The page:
In conversation with Amitesh Kumar, Joint Commissioner of Police (Traffic)

    Talking about traffic safety, the technology involved to implement CCTVs and the e-challan system and more.

    Published On Apr 06, 2018 12:38:00 PM


    In conversation with Amitesh Kumar, Joint Commissioner of Police (Traffic)

    What prompted the widespread installation of CCTVs in Mumbai?
    We realised the need for CCTVs after the 26/11 terror attacks in Mumbai and had proposed the project at that time, but the implementation was delayed. As of now, we have over 5,000 CCTV cameras in place through a very highly efficient system. The main monitoring centre is at Crawford market and the secondary one is the Traffic Control Room in Worli. The camera network has helped in the detection and prevention of crime, handling of law and order, and bundobust (arrangement) during various events.

    What has been the impact of the CCTV challan system? How many e-challans have been issued until now and what is the compliance rate?
    The system has been operational since January 2017 and we have generated more than 20 lakh challans so far. It is very effective since it expands our reach with lesser manpower, and we can pick any location and generate challans against traffic violators easily. However, there are some teething problems, such as lack of database connecting the motor vehicle to a mobile number. As a result, on many occasions, although a challan is generated, it does not reach the motorist because we don’t have a full database linking the mobile number to the vehicle. Moreover, since the payment of the fine is cashless and voluntary, there were instances of non-compliance. Hence, we organised naka bandis (checkpoints) to catch violators.

    What are the behavioural changes you’ve noticed after the implementation of the system?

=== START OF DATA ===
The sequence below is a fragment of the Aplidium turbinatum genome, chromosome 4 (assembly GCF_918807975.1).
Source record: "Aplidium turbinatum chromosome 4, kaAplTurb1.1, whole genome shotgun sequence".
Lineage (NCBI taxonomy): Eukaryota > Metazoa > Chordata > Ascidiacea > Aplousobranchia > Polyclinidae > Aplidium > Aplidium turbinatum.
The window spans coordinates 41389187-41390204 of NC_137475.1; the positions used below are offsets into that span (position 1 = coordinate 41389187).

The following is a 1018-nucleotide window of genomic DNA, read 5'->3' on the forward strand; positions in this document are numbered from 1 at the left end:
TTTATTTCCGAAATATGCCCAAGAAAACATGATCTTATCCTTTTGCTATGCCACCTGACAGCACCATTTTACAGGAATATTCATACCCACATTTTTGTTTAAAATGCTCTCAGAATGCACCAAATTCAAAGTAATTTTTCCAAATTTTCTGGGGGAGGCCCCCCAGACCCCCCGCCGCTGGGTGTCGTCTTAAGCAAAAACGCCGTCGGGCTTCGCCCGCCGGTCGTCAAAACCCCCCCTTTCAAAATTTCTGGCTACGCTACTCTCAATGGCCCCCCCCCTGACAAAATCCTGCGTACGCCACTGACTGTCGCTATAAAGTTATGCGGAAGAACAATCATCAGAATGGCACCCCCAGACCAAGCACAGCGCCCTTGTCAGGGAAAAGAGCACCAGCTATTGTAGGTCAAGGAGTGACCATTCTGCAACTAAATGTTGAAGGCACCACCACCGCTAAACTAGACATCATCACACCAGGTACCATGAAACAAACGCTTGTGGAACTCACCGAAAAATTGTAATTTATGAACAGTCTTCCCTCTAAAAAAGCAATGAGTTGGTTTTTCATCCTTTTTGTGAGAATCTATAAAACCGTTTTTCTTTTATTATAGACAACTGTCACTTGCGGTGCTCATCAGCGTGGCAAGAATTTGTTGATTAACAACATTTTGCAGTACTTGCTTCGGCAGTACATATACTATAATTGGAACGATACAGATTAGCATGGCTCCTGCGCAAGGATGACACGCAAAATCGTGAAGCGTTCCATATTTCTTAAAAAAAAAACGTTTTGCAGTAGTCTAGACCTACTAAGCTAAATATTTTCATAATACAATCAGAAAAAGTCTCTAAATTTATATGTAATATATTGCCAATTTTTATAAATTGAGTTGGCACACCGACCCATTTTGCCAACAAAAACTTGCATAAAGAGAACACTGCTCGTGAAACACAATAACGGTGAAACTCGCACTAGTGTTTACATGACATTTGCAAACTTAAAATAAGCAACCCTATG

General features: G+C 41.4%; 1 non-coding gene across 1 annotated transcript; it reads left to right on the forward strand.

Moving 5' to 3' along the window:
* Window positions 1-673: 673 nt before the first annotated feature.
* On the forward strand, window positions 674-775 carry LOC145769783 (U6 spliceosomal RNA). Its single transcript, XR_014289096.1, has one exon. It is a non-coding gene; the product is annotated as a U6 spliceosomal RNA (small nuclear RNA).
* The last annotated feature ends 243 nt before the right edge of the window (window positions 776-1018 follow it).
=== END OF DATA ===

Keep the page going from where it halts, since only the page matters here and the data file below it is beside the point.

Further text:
The e-challan system adopts a cashless mode of fine payment. In doing so, the system has become more transparent. Motorists get fewer chances to complain about the non-transparent behaviour by traffic cops. Although it is too early to say, adherence to traffic rules has increased and as people are seen talking about the CCTV cameras.

    How do you plan to expand the use of technology to nab errant motorists?
    We are thinking of deploying more speed cameras and the Automatic Number Plate Recognition (ANPR) system. We are also examining best practices globally and studying the measures that can be incorporated into our system.

    How do the cameras aid in times of crisis, such as the deluge in Mumbai in August 2017?
    The CCTV network was hugely useful during the deluge as we were able to have a comprehensive look at the city through the cameras. It enabled us to see an overall picture and suggest diversions, road closures and accordingly deploy traffic personnel at the desired locations. It also helped us in giving updates such as which routes to avoid to the public, through the radio, Twitter, and our helpline.

    Also see:

    Inside Mumbai Traffic Police's CCTV Control Room

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